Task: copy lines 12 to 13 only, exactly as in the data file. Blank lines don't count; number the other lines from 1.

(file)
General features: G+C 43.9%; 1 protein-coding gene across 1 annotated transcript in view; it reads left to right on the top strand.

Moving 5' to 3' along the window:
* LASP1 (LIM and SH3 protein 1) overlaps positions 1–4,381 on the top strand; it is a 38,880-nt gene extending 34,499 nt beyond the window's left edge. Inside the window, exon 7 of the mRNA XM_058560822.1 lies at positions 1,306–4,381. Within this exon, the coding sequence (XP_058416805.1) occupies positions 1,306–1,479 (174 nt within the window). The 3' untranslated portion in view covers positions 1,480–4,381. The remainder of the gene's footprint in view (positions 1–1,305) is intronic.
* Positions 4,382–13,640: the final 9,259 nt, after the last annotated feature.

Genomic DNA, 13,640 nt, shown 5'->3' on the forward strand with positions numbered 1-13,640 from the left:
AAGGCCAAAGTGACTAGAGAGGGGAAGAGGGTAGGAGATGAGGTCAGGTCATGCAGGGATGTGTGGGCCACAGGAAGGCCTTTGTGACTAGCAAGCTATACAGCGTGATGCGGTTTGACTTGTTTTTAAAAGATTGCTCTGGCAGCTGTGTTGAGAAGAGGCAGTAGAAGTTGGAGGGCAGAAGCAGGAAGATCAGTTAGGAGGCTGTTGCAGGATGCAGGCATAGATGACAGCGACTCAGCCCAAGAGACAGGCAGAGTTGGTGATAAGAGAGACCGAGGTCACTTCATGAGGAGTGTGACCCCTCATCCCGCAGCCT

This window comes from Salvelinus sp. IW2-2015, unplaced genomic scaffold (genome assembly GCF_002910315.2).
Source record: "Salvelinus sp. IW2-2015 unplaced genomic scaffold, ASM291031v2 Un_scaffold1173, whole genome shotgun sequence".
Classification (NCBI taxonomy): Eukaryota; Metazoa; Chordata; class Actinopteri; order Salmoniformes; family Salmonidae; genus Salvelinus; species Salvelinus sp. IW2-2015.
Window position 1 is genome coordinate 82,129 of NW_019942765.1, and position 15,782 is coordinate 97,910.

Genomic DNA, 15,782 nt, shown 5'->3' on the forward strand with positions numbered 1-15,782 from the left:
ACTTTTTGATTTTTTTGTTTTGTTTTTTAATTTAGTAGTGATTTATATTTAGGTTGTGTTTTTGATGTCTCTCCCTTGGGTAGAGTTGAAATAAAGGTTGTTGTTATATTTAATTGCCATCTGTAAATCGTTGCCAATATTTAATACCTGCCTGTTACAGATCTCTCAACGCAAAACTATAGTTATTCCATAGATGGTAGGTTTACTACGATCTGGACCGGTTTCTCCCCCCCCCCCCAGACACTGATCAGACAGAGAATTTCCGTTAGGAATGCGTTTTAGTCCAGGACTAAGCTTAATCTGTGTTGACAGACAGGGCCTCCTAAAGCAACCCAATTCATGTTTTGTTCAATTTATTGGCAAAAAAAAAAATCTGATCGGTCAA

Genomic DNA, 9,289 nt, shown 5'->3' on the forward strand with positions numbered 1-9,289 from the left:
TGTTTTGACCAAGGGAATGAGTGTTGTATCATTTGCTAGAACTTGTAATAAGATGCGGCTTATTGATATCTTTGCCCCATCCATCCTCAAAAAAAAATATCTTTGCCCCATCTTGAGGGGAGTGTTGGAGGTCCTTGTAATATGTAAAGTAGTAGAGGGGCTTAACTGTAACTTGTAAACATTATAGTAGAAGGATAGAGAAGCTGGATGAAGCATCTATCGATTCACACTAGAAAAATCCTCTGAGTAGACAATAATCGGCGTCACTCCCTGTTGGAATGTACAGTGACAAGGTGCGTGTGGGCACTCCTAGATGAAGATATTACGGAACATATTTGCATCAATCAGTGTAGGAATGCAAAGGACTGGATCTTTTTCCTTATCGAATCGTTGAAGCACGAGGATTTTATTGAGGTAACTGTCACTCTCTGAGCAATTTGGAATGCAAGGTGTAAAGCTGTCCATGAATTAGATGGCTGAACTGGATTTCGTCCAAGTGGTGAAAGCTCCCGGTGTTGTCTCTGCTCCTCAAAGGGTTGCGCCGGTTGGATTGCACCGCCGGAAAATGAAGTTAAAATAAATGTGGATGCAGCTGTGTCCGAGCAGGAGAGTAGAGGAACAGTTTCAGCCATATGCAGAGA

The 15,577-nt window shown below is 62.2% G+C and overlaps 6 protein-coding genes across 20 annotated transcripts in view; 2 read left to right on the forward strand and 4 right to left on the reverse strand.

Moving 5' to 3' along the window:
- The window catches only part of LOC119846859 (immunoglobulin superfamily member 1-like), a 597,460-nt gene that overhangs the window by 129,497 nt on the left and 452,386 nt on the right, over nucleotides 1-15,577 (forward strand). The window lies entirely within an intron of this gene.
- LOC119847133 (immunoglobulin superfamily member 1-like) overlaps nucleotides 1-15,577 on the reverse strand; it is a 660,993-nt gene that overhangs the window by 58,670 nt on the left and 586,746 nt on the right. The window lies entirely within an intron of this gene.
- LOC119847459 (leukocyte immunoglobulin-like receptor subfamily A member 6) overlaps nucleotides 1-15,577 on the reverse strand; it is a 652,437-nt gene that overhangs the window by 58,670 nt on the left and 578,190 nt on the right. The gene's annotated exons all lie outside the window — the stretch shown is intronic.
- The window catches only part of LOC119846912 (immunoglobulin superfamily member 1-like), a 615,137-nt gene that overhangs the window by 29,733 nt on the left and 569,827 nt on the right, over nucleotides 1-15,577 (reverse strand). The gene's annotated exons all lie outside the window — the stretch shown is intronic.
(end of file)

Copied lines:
ACTTTTTGATTTTTTTGTTTTGTTTTTTAATTTAGTAGTGATTTATATTTAGGTTGTGTTTTTGATGTCTCTCCCTTGGGTAGAGTTGAAATAAAGGTTGTTGTTATATTTAATTGCCATCTGTAAATCGTTGCCAATATTTAATACCTGCCTGTTACAGATCTCTCAACGCAAAACTATAGTTATTCCATAGATGGTAGGTTTACTACGATCTGGACCGGTTTCTCCCCCCCCCCCCAGACACTGATCAGACAGAGAATTTCCGTTAGGAATGCGTTTTAGTCCAGGACTAAGCTTAATCTGTGTTGACAGACAGGGCCTCCTAAAGCAACCCAATTCATGTTTTGTTCAATTTATTGGCAAAAAAAAAAATCTGATCGGTCAA

Genomic DNA, 9,289 nt, shown 5'->3' on the forward strand with positions numbered 1-9,289 from the left: